IVF part 4: the transfer and the wait

The day before we found out the result of our frozen egg transfer was one of the most anxious days I can remember. It was as if my heart rate had dialled up to 140bpm. Like I’d had ten coffees, no food and watched a horror movie, only I hadn’t. t couldn’t concentrate. I was so worried.

That was around eight days after our transfer. On the day of our transfer I’d have seven blood tests in the build up. I was convinced I had a UTI, but a test suggested otherwise. I was so nervous. The procedure itself went well enough, apart from my bladder nearly exploding. We’d had to wait an extra fifteen minutes or so than expected. By the time we got into the transfer room I had to wriggle my feet to stop myself from bursting. It wasn’t ideal. The staff double checked our details on the test tube. That made sense. It was rather important. And the transfer itself went well, it seemed. We went home with a little photo of our guy, a blastocyst, “hatching” out of his shell and ready to stick. We hoped.

I felt a certain relief after the transfer was successful. I had hugged the gynaecologist in tears, and he didn’t know how to react. But soon the stress flooded back. I was sure I had a UTI. I went to my GP who diagnosed it immediately. I couldn’t remember the last time I had a UTI diagnosed. It could affect the embryo. I flipped out. Then our three year old started vomiting in the early hours of the morning, for the first time probably in a year. If I caught a tummy bug it could affect the embryo. WTF. Why was this happening?! The more I tried to calm myself down, the more stressed I seemed to become.

It was the day we found out the result that I reached a tipping point. I had barely slept. I woke early and stared at the ceiling. I was sure I should be able to get a result on a pregnancy test. Maybe I should just do one. But I only had another two days to wait. My boobs didn’t feel sore any more. That always happens right before I get a period. That was the final straw. I bawled. I couldn’t go to work. I bawled some more.

My gut feeling was right. The next morning, the day before our official test, I got my period. The anxiety fell away almost instantly and in its place a blanket of numbness and sadness shrouded me. I was transported back to some of my darkest days in this process. I didn’t want to see anyone. I was no longer hungry. I didn’t want to talk. I had my first beer in ages and it was good and bad – all the pain came gushing out and I sobbed on the couch by myself. While I felt like an utter failure as a woman I was at least thankful that the anxiety had left me.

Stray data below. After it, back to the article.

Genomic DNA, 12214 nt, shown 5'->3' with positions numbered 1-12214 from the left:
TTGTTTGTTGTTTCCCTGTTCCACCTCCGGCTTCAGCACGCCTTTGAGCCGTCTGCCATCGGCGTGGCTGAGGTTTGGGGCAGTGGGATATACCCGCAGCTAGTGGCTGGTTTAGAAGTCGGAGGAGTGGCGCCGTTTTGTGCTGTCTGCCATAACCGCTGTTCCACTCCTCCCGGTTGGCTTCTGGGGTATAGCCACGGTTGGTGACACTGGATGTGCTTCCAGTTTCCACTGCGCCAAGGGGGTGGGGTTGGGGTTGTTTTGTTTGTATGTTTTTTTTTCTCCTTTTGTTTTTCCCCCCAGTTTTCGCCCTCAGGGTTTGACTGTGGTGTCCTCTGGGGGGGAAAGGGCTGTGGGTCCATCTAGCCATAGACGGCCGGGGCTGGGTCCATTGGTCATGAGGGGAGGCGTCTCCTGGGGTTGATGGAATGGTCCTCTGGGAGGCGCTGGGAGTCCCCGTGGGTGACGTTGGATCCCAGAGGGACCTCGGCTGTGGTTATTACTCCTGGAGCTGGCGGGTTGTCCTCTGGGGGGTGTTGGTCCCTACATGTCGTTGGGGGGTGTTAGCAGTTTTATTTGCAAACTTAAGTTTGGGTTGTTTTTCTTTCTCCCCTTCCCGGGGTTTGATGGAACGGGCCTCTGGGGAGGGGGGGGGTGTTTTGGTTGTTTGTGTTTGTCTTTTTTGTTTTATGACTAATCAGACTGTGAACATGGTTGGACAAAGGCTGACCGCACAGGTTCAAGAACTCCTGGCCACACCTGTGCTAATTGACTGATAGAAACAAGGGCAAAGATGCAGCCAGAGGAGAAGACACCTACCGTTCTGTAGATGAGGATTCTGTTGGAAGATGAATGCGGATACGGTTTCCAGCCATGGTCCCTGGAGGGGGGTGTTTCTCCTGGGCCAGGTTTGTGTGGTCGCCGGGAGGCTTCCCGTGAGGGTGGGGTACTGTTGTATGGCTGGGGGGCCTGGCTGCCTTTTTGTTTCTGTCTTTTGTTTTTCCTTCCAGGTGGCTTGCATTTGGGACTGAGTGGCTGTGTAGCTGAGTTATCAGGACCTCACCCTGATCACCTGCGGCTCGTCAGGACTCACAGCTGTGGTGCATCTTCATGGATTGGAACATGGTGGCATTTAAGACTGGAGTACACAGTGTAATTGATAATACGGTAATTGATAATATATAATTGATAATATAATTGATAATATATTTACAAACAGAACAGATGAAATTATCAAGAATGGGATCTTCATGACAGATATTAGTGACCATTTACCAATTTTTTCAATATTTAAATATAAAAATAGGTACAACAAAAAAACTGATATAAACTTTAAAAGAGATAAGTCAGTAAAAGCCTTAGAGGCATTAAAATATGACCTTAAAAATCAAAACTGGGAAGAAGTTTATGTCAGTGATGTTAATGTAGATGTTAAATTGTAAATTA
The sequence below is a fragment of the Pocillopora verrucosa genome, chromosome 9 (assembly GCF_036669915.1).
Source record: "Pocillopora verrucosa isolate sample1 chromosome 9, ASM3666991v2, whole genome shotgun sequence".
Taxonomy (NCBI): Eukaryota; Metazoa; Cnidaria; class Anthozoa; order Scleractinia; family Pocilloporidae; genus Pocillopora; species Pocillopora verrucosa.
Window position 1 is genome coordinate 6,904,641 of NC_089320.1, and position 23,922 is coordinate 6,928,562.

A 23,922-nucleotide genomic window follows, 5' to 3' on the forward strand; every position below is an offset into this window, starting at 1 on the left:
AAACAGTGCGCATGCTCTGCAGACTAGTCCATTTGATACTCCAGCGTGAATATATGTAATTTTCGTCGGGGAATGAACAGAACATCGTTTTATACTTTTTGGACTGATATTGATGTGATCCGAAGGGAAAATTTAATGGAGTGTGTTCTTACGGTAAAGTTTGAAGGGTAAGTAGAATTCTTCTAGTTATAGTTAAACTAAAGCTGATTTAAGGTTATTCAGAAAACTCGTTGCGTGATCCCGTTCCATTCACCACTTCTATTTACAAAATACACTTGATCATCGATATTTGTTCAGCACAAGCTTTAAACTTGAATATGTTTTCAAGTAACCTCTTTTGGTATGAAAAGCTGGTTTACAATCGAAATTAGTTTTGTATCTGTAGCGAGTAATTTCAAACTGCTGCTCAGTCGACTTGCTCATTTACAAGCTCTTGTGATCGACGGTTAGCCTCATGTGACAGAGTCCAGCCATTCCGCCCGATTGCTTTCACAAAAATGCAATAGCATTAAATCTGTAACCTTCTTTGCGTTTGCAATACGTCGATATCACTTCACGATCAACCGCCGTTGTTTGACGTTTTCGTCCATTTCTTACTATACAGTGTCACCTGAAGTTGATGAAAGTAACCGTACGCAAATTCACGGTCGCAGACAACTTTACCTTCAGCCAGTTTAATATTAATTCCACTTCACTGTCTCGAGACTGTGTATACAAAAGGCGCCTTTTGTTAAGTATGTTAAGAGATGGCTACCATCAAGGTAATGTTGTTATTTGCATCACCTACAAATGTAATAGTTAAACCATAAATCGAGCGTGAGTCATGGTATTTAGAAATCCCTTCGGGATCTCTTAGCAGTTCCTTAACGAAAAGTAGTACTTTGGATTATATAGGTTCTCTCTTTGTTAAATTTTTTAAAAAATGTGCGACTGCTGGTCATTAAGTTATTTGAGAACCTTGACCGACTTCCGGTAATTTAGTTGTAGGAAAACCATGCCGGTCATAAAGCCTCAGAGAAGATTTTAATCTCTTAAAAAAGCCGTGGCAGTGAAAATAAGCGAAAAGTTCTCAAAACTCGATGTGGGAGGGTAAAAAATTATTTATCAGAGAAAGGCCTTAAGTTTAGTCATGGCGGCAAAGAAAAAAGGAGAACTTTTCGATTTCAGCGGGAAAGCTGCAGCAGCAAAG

It’s now a couple of days later. I don’t really know where to from here. We have one more chance. I am terrified of what it means if we don’t succeed. I’ve adjusted my expectations so many times that I feel we may be reaching the end of all of this.

IVF part 3: survival of the fittest

The IVF process from egg collection onwards is a real eye opener.

Our egg collection process retrieved 24 eggs. Then, at the party-in-a-petri-dish on day one ¬†23 eggs were fertilised. 15 embryos “hatched” on day three. 13 embryos survived to blastocyst stage on day five. They were all biopsied for pre-genetic testing and then frozen.

They told us that 13 embryos was a ludicrously good result. I felt confident and happy, even if I was a little uneasy at the thought that we had a football team (and reserves) sitting on ice.

Our guys were biopsied on day five and those biopsied cells were sent away for testing, to see if there were any chromosomal abnormalities.  Given our history, it was the sensible thing to do. When I received the call from my gynaecologist exactly a month after the egg collection I realised just how sensible it was.

Only two out of the 13 embryos tested as “normal”. Embryo number 4 and embryo number 6. Three were “inconclusive”. The remainder were “abnormal”. I was shocked. What did this mean? We still do not really know, except they their cell division was not normal and the abnormalities appeared to be random. I called my husband straight away. As I heard his voice I started shaking and crying, and had to babble “it’s not as bad as it sounds!” quickly so that he wouldn’t worry. I told him the news. He was gobsmacked too.

It took a few days to come around from the shock of only two of our “guys” surviving to believing that two was a good result in the end and meant that we had a real chance of finally getting off the mouse wheel of infertility.